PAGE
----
Resistance to TRAIL (TNF-related apoptosis-inducing ligand)- induced apoptosis limits its therapeutic use. Different strategies of TRAIL sensitization and a dependency on Bax have been reported, but common principles of TRAIL resistance and the way of Bax activation remained poorly understood. Applying a melanoma model of TRAIL-sensitive and -resistant cell lines, efficient sensitization for TRAIL-induced apoptosis is demonstrated by the kinase inhibitor BMS-345541 (N-(1,8-dimethylimidazo(1,2-a)quinoxalin-4-yl)-1,2-ethanediamine hydrochloride), which targets IκB (inhibitor of κB proteins) kinase β (IKKβ). This effect was completely abrogated by Bax knockout as well as by Bcl-2 overexpression, in accordance with a Bax dependency. Early loss of the mitochondrial membrane potential, release of cytochrome c and Smac (second mitochondria-derived activator of caspases) clearly indicated the activation of mitochondrial apoptosis pathways. Of note, BMS-345541 alone resulted in an early Bax activation, seen by conformational changes and by Bax translocation. The synergistic effects can be explained by Bid activation through TRAIL, which inhibits Bcl-2, and the activation of Bax through BMS-345541. The critical roles of XIAP (X-chromosome-linked inhibitor of apoptosis protein), Smac and Bid were clearly proven by overexpression and siRNA knockdown, respectively. The way of Bax activation by BMS-345541 was unraveled by establishing new assays for Bax activation. These showed reduction of the inactivating Bax phosphorylation at serine-184, while the activating Bax phosphorylation at threonine-167 was enhanced. Thus, modulation of Bax phosphorylation appeared as tightly related to TRAIL sensitivity/resistance in melanoma cells, and therapeutic strategies may be considered.


Von Schwartzenberg R.J.,University of California at San Francisco | Von Schwartzenberg R.J.,Charite - Medical University of Berlin | Turnbaugh P.J.,University of California at San Francisco
Cell | Year: 2015

Zeevi et al. report that extensive monitoring of a human cohort for variations in dietary intake, lifestyle, host phenotype, and the gut microbiome has enabled the development of a machine-learning algorithm that accurately predicts the individual glycemic response to meals, providing an important first step toward personalized nutrition. © 2015 Elsevier Inc.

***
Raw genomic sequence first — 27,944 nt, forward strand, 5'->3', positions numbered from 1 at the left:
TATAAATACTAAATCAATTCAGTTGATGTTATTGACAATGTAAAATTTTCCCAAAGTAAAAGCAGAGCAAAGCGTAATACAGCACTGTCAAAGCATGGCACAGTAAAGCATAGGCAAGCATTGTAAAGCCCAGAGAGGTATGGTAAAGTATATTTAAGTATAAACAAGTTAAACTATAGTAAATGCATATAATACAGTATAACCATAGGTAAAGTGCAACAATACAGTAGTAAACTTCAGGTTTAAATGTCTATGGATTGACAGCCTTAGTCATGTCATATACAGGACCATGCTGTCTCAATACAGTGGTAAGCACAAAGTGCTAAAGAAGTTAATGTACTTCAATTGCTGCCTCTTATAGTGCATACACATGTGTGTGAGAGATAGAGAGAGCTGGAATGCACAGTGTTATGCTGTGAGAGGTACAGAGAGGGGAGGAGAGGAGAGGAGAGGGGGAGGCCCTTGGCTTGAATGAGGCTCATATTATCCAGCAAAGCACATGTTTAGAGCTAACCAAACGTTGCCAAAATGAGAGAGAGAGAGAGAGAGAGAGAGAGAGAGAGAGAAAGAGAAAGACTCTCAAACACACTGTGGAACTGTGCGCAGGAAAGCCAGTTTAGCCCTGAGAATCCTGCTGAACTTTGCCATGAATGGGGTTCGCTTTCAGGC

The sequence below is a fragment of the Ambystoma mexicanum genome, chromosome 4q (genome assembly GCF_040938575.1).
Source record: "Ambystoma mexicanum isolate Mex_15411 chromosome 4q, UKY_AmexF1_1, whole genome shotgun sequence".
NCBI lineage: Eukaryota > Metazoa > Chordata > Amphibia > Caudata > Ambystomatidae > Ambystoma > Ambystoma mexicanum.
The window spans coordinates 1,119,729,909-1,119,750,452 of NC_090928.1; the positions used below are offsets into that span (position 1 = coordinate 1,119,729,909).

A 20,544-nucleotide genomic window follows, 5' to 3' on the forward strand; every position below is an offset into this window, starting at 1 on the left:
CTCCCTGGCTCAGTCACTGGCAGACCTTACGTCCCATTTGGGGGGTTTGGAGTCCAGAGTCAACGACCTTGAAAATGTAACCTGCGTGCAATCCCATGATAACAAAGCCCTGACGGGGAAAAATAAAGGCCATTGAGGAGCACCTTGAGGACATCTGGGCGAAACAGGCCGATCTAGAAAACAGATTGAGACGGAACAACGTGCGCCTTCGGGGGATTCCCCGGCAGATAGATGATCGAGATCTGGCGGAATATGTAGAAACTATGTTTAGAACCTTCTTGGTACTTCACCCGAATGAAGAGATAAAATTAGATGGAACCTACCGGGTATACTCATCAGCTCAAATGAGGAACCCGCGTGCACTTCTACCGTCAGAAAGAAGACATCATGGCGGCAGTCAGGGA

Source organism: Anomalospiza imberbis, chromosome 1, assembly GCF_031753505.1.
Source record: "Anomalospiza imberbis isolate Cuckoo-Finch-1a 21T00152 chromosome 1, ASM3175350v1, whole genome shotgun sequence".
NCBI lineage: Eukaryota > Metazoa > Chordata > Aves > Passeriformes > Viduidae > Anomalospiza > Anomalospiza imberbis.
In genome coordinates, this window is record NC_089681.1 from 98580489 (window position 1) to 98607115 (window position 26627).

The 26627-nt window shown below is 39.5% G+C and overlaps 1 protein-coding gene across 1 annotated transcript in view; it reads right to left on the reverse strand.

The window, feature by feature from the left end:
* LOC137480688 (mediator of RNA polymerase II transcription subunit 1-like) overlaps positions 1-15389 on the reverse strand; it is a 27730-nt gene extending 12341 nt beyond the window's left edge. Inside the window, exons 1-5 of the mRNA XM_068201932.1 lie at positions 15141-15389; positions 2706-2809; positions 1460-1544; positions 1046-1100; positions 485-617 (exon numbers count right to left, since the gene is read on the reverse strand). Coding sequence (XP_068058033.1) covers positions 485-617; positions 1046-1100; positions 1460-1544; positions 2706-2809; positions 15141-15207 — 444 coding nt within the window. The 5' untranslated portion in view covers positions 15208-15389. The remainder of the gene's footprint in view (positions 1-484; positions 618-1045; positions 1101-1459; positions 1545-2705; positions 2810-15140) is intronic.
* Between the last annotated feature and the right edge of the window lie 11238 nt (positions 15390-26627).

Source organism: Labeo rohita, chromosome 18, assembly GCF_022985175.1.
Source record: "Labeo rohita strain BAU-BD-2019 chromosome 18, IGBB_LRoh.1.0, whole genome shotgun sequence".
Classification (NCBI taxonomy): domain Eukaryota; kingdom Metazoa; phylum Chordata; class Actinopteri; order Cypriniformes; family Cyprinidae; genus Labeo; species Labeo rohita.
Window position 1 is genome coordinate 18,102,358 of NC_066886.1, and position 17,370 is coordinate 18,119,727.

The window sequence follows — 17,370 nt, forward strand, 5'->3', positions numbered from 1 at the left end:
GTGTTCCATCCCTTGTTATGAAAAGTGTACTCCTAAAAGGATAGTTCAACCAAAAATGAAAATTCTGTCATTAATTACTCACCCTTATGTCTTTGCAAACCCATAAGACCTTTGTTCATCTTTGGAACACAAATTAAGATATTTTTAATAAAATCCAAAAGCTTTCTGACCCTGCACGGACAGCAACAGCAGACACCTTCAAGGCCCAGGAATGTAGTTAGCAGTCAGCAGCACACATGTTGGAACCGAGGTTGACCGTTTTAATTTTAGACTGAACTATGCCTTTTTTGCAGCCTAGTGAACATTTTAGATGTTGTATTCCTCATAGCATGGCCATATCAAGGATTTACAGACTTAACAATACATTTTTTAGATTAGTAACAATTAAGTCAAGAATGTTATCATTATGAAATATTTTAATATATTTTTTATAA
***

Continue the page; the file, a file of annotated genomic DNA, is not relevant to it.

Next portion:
Bluthgen N.,Charite - Medical University of Berlin | Bluthgen N.,Humboldt University of Berlin | Legewie S.,Institute of Molecular Biology
Cellular and Molecular Life Sciences | Year: 2013

Signal transduction pathways transduce information about the outside of the cell to the nucleus, regulating gene expression and cell fate. To reliably inform the cell about its surroundings, information transfer has to be robust against typical perturbation that a cell experiences. Robustness of several mammalian signaling pathways has been studied recently by quantitative experimentation and using mathematical modeling. Here, we review these studies, and describe the emerging concepts of robustness and the underlying mechanisms. © 2012 Springer Basel AG.


Pavel M.,Charite - Medical University of Berlin
Neuroendocrinology | Year: 2013

Current treatment options for neuroendocrine tumors (NET) include somatostatin analogs, interferon-α, peptide receptor-targeted therapy and cytotoxic chemotherapy. Most patients undergo sequential therapies since these drugs are active only in subpopulations of patients and for a limited period of time. There is a need for novel drugs that are capable of amelioration of symptomatology (syndromic control) and/or tumor growth control. A number of diverse signaling pathways are involved in the pathogenesis of NET and tumor growth, thus many potential targets are available for drug targeting. Targeted therapies therefore represent an appropriate developmental therapeutic strategy given the multiplicity of potential targets in NET. These include but are not limited to: inhibitory or activating G protein-coupled receptors, receptor tyrosine kinases, ligands, and intracellular targets such as the mammalian target of rapamycin (mTOR). Numerous drugs that utilize single or multiple targets are currently in clinical development. Recently, two target-directed agents, the multiple tyrosine kinase inhibitor sunitinib and the mTOR inhibitor everolimus, have been approved for the treatment of progressive pancreatic NET. This review provides a broad overview of established and potential molecular targets in NET, summarizes data from phase II and III clinical trials with targeted drugs and outlines future therapeutic directions. Copyright © 2012 S. Karger AG, Basel.